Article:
Chapter 76; Graphic Design for Textile

"In his Natural History, Pliny states that printing on textiles  was particularly utilized in Egypt. Printed material is only represented by fabrics of the fourth century at the earliest and continues until the Arab period. In those days, there were great textile centers such as Alexandria  Panopolis, Oxyrhynchus, Tinnis and Damietta, but regrettably we know this only from texts, because any trace of weaving shops and their fragile wooden looms has vanished. However, by studying the fabrics themselves, scholars are often able to derive their origins.

As Patrick Hunt has argued the Sassanian Empire (224-651 AD) of Iran's
monopoly on silk mobility to the West stymied Byzantine efforts to acquire silk at reasonable costs and it wasn’t until near the end of the Sassanian Empire, around 563 AD, that Justinian in Constantinople was able to surreptitiously begin a Byzantine silk industry. The Sassanian empire ended with the Arab invasions in the middle 7th century that brought Islam to the region ending Persian rule. Famous for their textiles and especially their silk designs, which were distinct even while incorporating Sogdian and Bactrian patterns.

(...) Medieval silk vestments and even shrouds often displayed Sassanid motifs even when loomed and embroidered long after the Sassanid Empire. For example, the silk shroud of St. Sernin of Toulouse, 12th century from Al Andaluz (Moorish Spain), and now in the Cluny Museum in Paris, represents two Sassanian peacocks facing each other across a Tree of Life. Other examples include the Reliquary of St. Len at the Victorian Albert in London as well as other silk and textile fragments whose motif and style were borrowed from Sassanian art long after its own floruit was forgotten or possibly never really kown in the West.

Sassanian Textile from 6-8th c. CE

Although a fairly unknown dynasty, the Sasanian dynasty of Iran established itself as a period for creativity and high-art. A contemporary to Christian Rome and the Byzantine Empire, Sasanian Iran managed to influence much in science and art. Of interest is their trade in textile, of which examples are practically non-existent due to unfavorable environment and rapid decay.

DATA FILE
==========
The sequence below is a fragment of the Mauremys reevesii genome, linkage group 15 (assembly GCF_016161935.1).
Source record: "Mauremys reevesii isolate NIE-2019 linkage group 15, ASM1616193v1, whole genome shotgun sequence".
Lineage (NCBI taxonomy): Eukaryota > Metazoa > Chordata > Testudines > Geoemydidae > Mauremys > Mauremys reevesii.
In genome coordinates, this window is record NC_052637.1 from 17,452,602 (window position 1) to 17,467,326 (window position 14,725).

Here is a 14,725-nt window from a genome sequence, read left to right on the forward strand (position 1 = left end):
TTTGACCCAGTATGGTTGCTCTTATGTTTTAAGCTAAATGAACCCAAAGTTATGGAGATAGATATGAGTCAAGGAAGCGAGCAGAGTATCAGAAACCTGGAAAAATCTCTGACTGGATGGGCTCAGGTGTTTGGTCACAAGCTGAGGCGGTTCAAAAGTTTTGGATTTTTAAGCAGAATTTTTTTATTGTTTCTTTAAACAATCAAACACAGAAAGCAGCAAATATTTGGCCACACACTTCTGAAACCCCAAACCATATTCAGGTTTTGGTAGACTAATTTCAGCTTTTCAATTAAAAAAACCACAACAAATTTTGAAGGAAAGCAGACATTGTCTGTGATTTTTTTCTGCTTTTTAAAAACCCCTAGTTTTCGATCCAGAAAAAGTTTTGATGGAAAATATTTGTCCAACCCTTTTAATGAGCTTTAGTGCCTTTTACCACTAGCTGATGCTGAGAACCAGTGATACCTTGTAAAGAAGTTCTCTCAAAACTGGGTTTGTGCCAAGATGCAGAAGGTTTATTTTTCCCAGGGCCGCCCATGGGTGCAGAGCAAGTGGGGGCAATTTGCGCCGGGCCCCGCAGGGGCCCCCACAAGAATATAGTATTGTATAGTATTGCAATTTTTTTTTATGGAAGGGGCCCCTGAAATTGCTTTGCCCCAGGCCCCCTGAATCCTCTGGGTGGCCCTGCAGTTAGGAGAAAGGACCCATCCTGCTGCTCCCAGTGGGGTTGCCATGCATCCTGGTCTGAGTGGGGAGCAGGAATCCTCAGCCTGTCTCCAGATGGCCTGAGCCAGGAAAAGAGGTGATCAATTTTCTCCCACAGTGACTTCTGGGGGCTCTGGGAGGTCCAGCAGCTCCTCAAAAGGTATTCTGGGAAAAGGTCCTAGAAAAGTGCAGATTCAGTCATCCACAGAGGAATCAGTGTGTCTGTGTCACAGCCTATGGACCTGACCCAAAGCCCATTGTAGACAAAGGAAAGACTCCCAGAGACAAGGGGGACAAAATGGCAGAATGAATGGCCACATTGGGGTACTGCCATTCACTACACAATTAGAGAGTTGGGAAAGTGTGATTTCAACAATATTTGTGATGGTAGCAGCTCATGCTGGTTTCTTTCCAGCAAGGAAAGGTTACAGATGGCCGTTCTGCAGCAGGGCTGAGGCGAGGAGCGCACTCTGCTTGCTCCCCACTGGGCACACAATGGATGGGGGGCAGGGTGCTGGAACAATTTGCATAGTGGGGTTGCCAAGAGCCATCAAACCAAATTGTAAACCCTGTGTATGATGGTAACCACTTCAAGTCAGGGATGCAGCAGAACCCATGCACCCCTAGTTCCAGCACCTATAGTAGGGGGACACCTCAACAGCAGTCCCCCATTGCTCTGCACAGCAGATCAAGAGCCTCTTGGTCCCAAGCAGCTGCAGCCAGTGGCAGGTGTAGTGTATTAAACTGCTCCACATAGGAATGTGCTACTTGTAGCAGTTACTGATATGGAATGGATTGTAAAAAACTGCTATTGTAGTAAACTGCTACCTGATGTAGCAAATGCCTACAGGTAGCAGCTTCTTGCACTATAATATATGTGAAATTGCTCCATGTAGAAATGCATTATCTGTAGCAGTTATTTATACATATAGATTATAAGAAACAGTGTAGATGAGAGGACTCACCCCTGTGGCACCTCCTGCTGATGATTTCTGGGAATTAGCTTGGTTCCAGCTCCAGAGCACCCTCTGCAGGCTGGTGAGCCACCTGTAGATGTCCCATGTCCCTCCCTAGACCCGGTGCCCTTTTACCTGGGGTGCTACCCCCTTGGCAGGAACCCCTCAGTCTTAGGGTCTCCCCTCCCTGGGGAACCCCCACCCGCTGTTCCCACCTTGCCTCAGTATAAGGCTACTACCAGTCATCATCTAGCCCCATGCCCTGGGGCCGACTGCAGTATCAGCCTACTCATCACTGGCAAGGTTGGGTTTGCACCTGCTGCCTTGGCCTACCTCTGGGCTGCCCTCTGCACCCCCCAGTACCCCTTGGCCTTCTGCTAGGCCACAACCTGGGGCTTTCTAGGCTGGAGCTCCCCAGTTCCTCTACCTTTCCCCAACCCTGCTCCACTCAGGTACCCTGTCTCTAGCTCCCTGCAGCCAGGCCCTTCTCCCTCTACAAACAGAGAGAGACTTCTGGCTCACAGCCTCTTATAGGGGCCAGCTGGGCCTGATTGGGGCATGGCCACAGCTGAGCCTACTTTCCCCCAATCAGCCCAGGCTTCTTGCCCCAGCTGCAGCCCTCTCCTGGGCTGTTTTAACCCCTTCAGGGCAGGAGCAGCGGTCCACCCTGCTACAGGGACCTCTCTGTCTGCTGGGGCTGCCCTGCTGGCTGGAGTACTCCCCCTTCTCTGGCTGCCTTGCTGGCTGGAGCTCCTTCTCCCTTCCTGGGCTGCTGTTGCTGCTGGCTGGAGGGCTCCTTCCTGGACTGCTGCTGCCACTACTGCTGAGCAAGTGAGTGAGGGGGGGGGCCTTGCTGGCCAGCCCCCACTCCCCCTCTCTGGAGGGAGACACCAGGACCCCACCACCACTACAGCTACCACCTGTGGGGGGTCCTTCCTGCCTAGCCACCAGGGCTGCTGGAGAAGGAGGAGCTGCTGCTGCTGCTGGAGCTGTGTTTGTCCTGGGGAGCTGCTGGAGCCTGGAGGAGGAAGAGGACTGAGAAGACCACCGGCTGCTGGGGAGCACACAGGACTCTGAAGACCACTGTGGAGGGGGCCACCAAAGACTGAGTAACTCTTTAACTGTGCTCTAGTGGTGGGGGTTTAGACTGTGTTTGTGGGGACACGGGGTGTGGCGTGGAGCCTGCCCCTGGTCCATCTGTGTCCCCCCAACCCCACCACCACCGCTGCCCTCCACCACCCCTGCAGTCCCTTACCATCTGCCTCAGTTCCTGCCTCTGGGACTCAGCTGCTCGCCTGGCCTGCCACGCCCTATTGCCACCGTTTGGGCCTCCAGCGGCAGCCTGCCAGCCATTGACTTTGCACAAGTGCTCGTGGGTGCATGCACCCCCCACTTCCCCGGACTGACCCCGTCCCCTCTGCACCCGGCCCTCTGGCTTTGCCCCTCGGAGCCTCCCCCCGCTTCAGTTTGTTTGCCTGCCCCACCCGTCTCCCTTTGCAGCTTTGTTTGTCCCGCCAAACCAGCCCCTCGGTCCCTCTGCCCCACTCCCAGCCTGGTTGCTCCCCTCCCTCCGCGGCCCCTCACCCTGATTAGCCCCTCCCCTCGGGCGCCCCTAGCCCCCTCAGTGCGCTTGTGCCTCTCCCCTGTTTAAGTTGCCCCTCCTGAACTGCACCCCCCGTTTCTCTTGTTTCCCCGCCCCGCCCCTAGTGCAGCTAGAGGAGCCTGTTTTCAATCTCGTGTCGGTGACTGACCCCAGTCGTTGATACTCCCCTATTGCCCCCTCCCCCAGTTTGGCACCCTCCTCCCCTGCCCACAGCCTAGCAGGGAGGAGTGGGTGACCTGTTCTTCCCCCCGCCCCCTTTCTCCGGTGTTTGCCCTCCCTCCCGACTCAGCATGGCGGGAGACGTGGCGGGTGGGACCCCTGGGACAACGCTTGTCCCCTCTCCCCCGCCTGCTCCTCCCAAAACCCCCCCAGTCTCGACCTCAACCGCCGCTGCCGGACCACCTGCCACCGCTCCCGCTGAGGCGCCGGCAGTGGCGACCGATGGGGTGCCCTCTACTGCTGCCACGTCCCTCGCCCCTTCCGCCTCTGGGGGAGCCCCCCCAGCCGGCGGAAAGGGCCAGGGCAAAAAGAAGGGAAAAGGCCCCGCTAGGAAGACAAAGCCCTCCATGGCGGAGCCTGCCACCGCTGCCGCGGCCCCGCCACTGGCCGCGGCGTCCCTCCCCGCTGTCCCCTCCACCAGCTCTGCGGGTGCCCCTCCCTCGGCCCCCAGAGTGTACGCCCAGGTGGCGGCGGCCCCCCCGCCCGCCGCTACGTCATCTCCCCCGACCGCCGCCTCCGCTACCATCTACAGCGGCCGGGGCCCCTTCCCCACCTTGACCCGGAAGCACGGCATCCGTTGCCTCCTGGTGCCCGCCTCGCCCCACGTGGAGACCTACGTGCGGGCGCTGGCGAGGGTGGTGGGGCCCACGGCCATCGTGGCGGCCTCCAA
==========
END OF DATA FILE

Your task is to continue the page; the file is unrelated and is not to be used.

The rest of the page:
For most of the four hundred years of Sasanian rule, the Persians were the dominant culture of the Silk Road. Their style, expressed through key trade items and diplomatic gifts, especially the silks and metalwares produced in the imperial workshops, became a visual lingua franca, found dispersed from Japan to Europe. The lion, symbol of kingship, power, prestige, and protection of sacred spaces, was a dominant motif on both silverware and silks, either as the dying lion which confers status on its royal hunter  or as the guardian lion of the empire. 

Of the two forms of production, silk was probably the more influential. Initially raw silk was imported along the Silk Road from China to the near East, mainly to Persia and Byzantine Syria, where it was then dyed and woven into twills and brocades. The value-added textiles were then re-exported back along the trade routes to China and beyond to Japan or shipped westward to Byzantium and the emerging kingdoms of Europe. As more and more Central Asian and Western cultures acquired knowledge of sericulture, the designs were widely copied, often using the draw loom developed in Persia. By the eighth century, Sasanian motifs are found as both imported goods and locally produced copies from sources as dispersed as Spain, Byzantium, Japan, Sogdiana, and China [Heleanor B. Feltham, “Lions, Silks and Silver: The Influence of Sasanian Persia” Sino-Platonic Papers, 206 (August 2010)]

Textile of Sasanian Persian or Sogdian origin combining hunt and animal combat motifs,
Iranian silk fragment with winged lions to each side of a ‘tree of life’, C8th. Note the particularly elaborate roundel surrounding the central motif